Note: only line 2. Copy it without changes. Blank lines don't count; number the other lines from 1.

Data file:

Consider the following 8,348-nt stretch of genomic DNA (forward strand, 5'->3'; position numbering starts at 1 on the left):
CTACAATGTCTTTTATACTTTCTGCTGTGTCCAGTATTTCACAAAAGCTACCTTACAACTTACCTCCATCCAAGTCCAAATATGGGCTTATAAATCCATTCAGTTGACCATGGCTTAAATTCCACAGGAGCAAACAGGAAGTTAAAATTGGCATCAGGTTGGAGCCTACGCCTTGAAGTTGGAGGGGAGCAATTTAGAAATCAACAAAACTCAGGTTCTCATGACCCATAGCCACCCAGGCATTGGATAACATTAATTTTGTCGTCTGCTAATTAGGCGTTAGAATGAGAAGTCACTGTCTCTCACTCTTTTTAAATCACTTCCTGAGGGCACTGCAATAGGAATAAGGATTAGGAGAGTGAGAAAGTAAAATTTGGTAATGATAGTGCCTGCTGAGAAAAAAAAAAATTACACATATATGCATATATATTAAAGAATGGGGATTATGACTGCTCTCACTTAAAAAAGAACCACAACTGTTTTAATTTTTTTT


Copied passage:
CTACAATGTCTTTTATACTTTCTGCTGTGTCCAGTATTTCACAAAAGCTACCTTACAACTTACCTCCATCCAAGTCCAAATATGGGCTTATAAATCCATTCAGTTGACCATGGCTTAAATTCCACAGGAGCAAACAGGAAGTTAAAATTGGCATCAGGTTGGAGCCTACGCCTTGAAGTTGGAGGGGAGCAATTTAGAAATCAACAAAACTCAGGTTCTCATGACCCATAGCCACCCAGGCATTGGATAACATTAATTTTGTCGTCTGCTAATTAGGCGTTAGAATGAGAAGTCACTGTCTCTCACTCTTTTTAAATCACTTCCTGAGGGCACTGCAATAGGAATAAGGATTAGGAGAGTGAGAAAGTAAAATTTGGTAATGATAGTGCCTGCTGAGAAAAAAAAAAATTACACATATATGCATATATATTAAAGAATGGGGATTATGACTGCTCTCACTTAAAAAAGAACCACAACTGTTTTAATTTTTTTT